On the Depravity of Man (Part 1): Introduction

by Jeremy Peters

Through the course of this study, we will be looking at the following content:

  • Why Does a Discussion on “Total Depravity” Matter?
  • What are the Pertinent Presuppositions?
  • What Have Been the Historical Positions?
    • Pelagian
    • Semi-Pelagian
    • Arminian and Wesleyan
    • Augustinian and Calvinist
  • What Are the Implications of Each Position?
  • Conclusion

Why Does a Discussion on “Total Depravity” Matter?

The doctrine of man (“anthropology”) sits within the complex interrelated system of Christian theology. Not one doctrine of theology can be developed, or understood, without effecting every other doctrine within that system at the same time. Then, in a narrower focus, there are specific facets within each doctrine which effect the entire doctrine…which again, effect the theological system as a whole. It’s like the many cuts on a diamond, creating faces that reflect light in its magnificent variation. To zoom in on one facet, and perhaps alter the angle of that one facet, is to alter the reflection of light extruding from the diamond as a whole. Therefore, one’s anthropology has a direct effect on his doctrine of God, Christology, eschatology, and so on. Most importantly, it has a great impact on understanding the gospel. How one views the nature, the state, and the purpose of man, immediately influences how one views salvation.

The degree of man’s corruption after the Fall, necessarily determines the degree of man’s desperation for salvation, which also identifies the degree of God’s intervention required to save sinners. Answering the question, “How depraved is man?” sets the direction for the other areas of Christian doctrine, especially concerning salvation. In this paper, the focus will be specifically on the extent of man’s fall into sin. This is basically an engagement with the historical debate over “total depravity,” which has been ongoing for millennia. There are some presuppositions that must be openly expressed in the first section. Then, the historical positions will be presented. And, the implications of each position will be considered and explained. Which will result in some concluding comments. The goal of this paper is not to exhaust the topic, nor to be exclusively scholarly. Rather, the true goal is to bring this topic to the level of understanding for the typical church member. To demonstrate the importance of considering such a doctrine, and even to point out some of the dangers found in three if the four views to be examined.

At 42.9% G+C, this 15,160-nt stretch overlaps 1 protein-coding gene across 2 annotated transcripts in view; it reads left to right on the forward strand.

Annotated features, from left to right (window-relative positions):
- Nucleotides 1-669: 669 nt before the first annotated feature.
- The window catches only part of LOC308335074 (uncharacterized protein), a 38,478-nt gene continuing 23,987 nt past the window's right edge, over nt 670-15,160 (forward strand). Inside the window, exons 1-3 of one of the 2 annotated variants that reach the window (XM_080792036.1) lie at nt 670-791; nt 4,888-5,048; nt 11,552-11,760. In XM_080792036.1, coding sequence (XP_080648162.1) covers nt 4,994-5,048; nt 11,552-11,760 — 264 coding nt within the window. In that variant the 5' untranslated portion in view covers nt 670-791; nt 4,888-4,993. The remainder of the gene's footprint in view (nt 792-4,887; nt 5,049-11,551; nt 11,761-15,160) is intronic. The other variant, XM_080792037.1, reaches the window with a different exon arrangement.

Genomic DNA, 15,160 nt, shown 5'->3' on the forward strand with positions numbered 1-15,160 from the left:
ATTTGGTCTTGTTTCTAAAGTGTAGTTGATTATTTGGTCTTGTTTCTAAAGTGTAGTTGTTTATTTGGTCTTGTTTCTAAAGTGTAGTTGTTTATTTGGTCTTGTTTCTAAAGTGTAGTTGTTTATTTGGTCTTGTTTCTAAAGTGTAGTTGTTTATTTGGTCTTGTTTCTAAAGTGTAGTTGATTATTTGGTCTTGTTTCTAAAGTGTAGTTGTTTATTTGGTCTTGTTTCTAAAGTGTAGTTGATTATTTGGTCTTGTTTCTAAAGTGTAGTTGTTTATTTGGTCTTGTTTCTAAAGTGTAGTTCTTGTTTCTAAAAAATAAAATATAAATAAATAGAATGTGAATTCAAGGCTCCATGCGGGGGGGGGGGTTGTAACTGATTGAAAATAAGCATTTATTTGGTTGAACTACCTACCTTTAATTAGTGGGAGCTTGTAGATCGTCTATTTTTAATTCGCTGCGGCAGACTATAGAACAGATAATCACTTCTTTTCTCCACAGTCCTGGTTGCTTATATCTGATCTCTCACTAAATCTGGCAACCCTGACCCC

What Are the Pertinent Presuppositions?

As suggested in the introduction, there are some presuppositions that should be openly expressed. The goal here is not to lay out every underlying incentive, but to present those that are most pertinent to the discussion of man’s depravity, and are not inherently assumed by all alike. To begin with, terminology such as, “the Fall” or “fallen state,” can have different definitions to different people. Not everyone within evangelicalism believes in an historical Adam, or historical reading of Genesis 1–11.[1] But, the position taken here will assume it to be both literal and historical. The Fall was an actual event, when the first created humans, Adam and Eve, ate the fruit of the tree of the knowledge of good and evil in disobedience to God’s command (Gen 3:1–7; cf. 2:16–17). They were made perfect, having the ability not to sin, but also to sin.[2] When they did sin, they immediately fell from their estate of innocence, and became fallen.[3] This event has been referred to as “the Fall,” ever since the early church fathers.[4]

Then, one of the first things evident from the introduction of this paper, is that the Fall had some impact on the rest of mankind. There is a consequence of “original sin.”[5] While there have been disagreements over this, it seems pretty clear that ever since, people have been tainted by sin even before their birth (Ps 51:5; Eph 2:1–3; Rom 5:12–21). Even in Genesis 3, there’s an expectation set that mankind will be greatly effected by Adam’s sin.[6] In further revelation, particularly in Romans 5:12–21, it’s explicit that man has received both a propensity to sin and the guilt of original sin.[7] There would be no need to discuss the extent of man’s fall, if there were no lingering effects inherited by every human being after Adam and Eve ate the forbidden fruit (Gen 3).[8] Therefore, it is presupposed in this paper, not argued for. The focus here is to what extent man has been affected by original sin.

In the next article, we will begin to look at the different historical positions regarding total depravity.